Historically, I wouldn’t be seen dead at the Mercury Prize ceremony. This has everything to do with my moral objections to the tokenistic, box-ticking nature of the shortlist, the elitist attitude of only considering records that the label is prepared to stump up an entrance fee for and the general air of quinoa-served-on-a-Laura-Mvula-CD about the whole thing. And nothing, of course, to do with the fact that I’ve never been invited.
Until this year. The instant an invite dropped in my inbox, I physically flung all of my long-held reservations out of the nearest window and RSVP-ed faster than Theresa May snaps under pressure. Then I checked the ticket, realised that I’d be sat in the cheap seats with all the flower-crowned Florence fans rather than at the golden circle VIP tables within easy grab of Wolf Alice’s booze – which they’d be getting through pretty sharpish, safe in the assumption that they were never going to win – and decided to go and watch 1993’s Mercury winners Suede play in a church in Kingston instead. From my devoutly indie rock perspective, I saw it as a tiny personal protest at how rarely the Mercurys get it right. And that I’ve been offered wilder nights out by Hasbro. Which didn’t involve having to watch Florence + The Machine.
On the train home, though, the result came in. Wolf Alice only went and bloody won it, as much of a shock to them, no doubt, as it was to whoever had to pay for their rider to be swiftly restocked. It felt, right then, like a triumph of hard slog, determination and gritty authenticity, as if Tom Watson had won Naked Attraction. Wolf Alice weren’t there because they were anybody’s priority act, sold a shit-ton of records, reflected any cultural movement, were the Arctic Monkeys or were a jazz band. They were there because they’re a brilliant band with a brilliant album. No agendas, no zeitgeist-chasing, no second-guessing or scoring of cool points – the best record won.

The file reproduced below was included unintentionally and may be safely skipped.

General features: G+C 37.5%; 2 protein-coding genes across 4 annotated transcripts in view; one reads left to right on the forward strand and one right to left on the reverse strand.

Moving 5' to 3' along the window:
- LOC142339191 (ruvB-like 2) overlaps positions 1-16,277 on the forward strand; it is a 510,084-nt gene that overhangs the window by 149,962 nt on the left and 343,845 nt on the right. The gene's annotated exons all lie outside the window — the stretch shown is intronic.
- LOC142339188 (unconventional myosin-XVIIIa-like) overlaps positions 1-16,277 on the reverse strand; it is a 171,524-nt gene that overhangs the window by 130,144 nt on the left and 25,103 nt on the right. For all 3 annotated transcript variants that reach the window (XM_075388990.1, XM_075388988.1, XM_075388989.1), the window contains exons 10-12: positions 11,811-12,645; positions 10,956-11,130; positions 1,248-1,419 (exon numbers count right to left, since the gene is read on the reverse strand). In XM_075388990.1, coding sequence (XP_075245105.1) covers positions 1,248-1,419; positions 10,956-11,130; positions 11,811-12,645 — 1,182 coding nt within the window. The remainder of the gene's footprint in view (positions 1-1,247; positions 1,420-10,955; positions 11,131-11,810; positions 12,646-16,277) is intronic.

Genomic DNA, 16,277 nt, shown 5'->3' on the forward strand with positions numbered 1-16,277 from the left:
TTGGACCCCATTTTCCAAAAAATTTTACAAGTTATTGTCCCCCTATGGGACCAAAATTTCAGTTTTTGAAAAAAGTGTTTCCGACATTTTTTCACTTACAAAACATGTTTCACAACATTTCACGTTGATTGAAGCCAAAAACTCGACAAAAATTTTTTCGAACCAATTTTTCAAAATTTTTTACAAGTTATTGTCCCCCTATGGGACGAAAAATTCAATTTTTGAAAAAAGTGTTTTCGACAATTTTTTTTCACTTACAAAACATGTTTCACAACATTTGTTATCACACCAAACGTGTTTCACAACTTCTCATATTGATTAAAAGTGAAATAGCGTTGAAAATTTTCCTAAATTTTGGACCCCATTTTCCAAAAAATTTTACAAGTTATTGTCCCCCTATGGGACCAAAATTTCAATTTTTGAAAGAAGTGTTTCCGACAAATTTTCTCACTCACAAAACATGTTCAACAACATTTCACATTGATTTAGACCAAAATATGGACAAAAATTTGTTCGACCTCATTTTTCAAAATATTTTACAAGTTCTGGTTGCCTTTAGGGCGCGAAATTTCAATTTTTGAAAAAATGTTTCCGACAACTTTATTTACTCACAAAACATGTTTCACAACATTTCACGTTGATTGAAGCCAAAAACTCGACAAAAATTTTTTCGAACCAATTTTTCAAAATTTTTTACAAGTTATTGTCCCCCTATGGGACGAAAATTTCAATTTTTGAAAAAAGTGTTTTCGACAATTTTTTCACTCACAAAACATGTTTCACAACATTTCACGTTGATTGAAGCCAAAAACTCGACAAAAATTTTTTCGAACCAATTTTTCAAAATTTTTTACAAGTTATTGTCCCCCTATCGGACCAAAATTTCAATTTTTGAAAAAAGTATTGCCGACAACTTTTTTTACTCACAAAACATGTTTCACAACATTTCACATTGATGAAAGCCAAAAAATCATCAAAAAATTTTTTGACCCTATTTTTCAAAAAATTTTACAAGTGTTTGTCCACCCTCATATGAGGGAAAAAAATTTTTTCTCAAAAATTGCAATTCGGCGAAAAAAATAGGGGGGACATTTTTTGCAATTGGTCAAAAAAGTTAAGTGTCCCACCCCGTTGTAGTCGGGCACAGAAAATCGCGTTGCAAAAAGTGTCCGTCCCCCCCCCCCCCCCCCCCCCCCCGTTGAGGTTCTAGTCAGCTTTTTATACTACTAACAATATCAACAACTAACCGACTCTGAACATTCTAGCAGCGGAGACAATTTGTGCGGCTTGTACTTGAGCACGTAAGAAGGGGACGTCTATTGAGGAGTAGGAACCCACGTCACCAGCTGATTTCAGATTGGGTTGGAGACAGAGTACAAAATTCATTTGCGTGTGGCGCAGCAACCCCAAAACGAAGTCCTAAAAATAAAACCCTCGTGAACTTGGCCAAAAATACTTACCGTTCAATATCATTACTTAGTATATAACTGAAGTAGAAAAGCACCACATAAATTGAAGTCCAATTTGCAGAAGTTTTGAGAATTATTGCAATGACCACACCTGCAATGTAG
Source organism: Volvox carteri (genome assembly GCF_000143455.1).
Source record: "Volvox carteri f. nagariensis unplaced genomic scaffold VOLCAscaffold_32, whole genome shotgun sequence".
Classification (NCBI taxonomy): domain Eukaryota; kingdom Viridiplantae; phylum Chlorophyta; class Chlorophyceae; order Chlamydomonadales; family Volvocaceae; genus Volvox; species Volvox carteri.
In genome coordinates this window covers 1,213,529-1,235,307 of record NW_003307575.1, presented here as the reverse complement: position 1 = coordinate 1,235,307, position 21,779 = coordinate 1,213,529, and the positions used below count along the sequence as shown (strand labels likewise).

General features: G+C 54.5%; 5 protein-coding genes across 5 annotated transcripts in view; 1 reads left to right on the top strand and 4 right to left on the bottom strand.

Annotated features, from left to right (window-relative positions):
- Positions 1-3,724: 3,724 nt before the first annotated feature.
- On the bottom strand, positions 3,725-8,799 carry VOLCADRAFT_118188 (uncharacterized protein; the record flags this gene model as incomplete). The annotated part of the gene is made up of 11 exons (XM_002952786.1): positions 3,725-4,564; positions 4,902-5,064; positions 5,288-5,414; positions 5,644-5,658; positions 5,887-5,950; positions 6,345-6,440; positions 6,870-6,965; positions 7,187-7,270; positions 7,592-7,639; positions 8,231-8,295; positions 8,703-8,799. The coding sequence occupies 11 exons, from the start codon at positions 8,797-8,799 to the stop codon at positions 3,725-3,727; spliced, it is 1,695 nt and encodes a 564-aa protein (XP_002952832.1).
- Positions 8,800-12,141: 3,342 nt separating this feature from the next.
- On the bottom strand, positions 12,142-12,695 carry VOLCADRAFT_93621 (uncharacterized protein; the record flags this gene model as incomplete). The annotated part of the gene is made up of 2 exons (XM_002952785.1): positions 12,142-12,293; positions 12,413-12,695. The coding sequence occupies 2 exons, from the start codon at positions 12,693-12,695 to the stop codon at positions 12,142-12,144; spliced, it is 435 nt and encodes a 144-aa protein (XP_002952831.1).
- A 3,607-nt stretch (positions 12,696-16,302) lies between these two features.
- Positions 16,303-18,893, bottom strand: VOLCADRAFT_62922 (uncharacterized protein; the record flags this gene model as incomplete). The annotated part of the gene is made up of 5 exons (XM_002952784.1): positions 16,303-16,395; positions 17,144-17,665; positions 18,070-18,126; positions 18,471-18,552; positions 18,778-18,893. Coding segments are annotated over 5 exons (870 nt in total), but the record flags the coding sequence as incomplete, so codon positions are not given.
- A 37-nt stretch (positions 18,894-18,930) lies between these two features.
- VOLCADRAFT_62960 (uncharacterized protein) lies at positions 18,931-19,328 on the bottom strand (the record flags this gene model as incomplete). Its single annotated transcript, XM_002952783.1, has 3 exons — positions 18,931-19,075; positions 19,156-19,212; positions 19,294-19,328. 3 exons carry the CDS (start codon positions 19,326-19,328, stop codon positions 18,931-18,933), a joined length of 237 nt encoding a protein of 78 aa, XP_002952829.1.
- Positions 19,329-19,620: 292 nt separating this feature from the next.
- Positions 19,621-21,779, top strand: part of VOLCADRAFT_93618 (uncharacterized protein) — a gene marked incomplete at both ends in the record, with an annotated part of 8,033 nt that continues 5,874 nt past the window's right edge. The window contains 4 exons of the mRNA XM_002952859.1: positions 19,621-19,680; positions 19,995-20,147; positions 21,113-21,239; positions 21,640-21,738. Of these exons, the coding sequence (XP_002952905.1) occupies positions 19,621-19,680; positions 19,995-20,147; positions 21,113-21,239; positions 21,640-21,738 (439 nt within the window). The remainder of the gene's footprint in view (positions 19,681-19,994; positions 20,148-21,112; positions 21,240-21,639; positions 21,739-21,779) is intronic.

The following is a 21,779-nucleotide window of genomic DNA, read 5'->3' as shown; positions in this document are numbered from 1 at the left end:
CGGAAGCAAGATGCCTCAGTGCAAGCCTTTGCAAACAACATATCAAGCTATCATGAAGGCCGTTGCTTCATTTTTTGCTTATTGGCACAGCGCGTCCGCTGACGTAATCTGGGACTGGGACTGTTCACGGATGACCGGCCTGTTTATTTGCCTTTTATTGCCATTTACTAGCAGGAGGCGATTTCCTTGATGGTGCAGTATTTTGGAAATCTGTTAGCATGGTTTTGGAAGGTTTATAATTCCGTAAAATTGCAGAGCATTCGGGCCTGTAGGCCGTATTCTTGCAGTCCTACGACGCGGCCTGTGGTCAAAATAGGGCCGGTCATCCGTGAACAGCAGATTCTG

For 10 minutes I kicked myself for missing the chance of recreating the masterful piece of broadcasting that resulted from my erstwhile NME colleague Alex Miller going on BBC Breakfast straight from Klaxons’ all-night Mercury winners party in 2008 – the wired, must-hold-this-together gaze, the subliminal slurring, the bizarre trading of haircut jibes with Natasha Kaplinski. For three legendary minutes Miller was the NME’s very own Ant McPartlin. I consoled myself by diving into social media where, considering the fact that my online echo chamber is essentially a digital Lexington, you’d have thought Wolf Alice had simultaneously stopped Brexit, reversed climate change and rigged Carpool Karaoke to explode if it goes above 1.4 decibels.
Amongst the torrent of celebratory plaudits, though, the dissenters were out in force. Isn’t the Mercury Prize supposed to reward cutting-edge innovation? And if so, why the hell are they giving it to an (un-typed splat of spittle on keyboard) indie rock band? Often these were the same commentators who’d written off guitar music back in 2010 and repeatedly since, as if affronted that the rockers weren’t just as much list-padding table-fillers as the jazzbos. Wolf Alice’s win was a sign of the Mercury’s irrelevance, they argued – in fact, it was a sign of rock’s uncrushable relevance. Music’s Hugh Grant, if you like.
Wolf Alice have spent two albums proving that indie rock can be repurposed, rewired and reimagined into a collage of its finest hours. When Blur headlined Alexandra palace on the ‘Parklife’ tour it was hailed as a cultural paradigm shift. Wolf Alice and select peers are doing it in an age when the raised bar of alt-rock success means it barely bats the critical eyelid, and when streaming rules and Radio One myopia mean that they’re denied the mainstream breakthrough significance of getting into the singles chart, about as easy for a rock band these days as it is for Harvey Weinstein to get into a day spa.
To whit: guitar music is faring far better than those plugging the tiresome ‘rock is dead’ narrative would have you believe, and Wolf Alice’s Mercury prize is a rare acknowledgement that one of the dominant genres of the past 60 years of musical history doesn’t just lay down and die because some critics got bored of The Kooks. I’m not going to predict an all-out, pancultural rock revival as a result of the win – that sort of thing is in the hands of whoever’s controlling Greg James’s strings, and I don’t remember a tsunami of people singing like Benjamin Clementine since he won in 2015 – but it does mark a line being drawn in the conversation. Rock might not dominate the way it once did, but the 2018 Mercury judges have assured its place at the table. Never thought I’d find myself writing this, but good job Marcus Mumford.